- You need to have the same starting temperature for each jar. The easiest way to do this is to have all of the jars at room temperature. Fill them with water that is about the same temperature the day before you want to start your experiment. Cover the jars and leave them to equilibrate to room temperature overnight.
- Cover the jar to be tested with the lid with the drilled hole.
- Put the thermometer in through the hole so that its bulb is completely immersed in the water. Use the clay to seal the hole and hold the thermometer in place. The rest of the thermometer will be out of the jar, and you should still be able to take readings with it. Keep the thermometer at the same height with respect to the jar lid for all of the tests.
- Note the starting temperature for each jar.
- Next, set up your heat lamp in a convenient location, so that it can shine directly at the side of a jar placed between 15–30 cm away. (Decide on an exact distance, and use it for all of the tests.)
- Set the jar to be tested at the correct distance, centered in front of the heat lamp.
- Leave the jar in front of the lamp for a set amount of time (e.g., 30 min), and check the temperature of the jar when that time has elapsed.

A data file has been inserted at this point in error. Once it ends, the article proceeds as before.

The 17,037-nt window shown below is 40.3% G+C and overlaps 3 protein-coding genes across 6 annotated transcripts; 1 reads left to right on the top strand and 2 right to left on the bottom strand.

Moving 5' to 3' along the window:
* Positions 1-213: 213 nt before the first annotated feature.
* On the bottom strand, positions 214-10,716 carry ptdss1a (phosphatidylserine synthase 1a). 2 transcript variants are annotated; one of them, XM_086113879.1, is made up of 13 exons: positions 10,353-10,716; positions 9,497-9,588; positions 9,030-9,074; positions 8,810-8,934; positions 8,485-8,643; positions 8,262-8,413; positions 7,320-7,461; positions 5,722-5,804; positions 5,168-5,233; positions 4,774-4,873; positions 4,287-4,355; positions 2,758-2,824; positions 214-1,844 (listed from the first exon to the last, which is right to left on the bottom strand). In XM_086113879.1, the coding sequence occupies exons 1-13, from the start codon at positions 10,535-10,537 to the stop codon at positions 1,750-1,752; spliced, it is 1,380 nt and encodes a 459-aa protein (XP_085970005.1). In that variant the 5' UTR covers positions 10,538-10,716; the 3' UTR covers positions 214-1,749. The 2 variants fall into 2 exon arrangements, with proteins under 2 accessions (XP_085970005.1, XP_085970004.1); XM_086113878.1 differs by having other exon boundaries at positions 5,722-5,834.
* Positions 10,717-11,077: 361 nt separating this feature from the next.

- Be sure to make the time interval long enough so that there is a measurable increase in temperature.
- Be sure to use the same time interval for each jar.
- Repeat until all of the jars have been tested.
- You should do at least three separate trials for each color, with each trial starting with water at room temperature. (It may take more than one day to do your measurements, so plan ahead!)
- Analyze your results.
- What was the average increase in temperature for each color?
- Make a bar graph to show your results, ordering the colors from lowest to highest temperature increase.
- How does the arrangement of the colors in your bar graph compare to the spectrum of incandescent light?
If you like this project, you might enjoy exploring these related careers:
- Compare temperatures of the jars when exposed to sunlight instead of incandescent light. You'll need a separate thermometer for each jar, and a location where all of the jars receive the same amount of sunlight for a defined time period. As in the experiment described above, you should conduct at least three separate trials. How does the spectrum of sunlight compare to the spectrum of incandescent light? Are the results of your experiment the same or different with sunlight compared to incandescent light?
- For a more basic experiment, see the Science Buddies project Can the Color of Your House Reduce Your Energy Footprint?.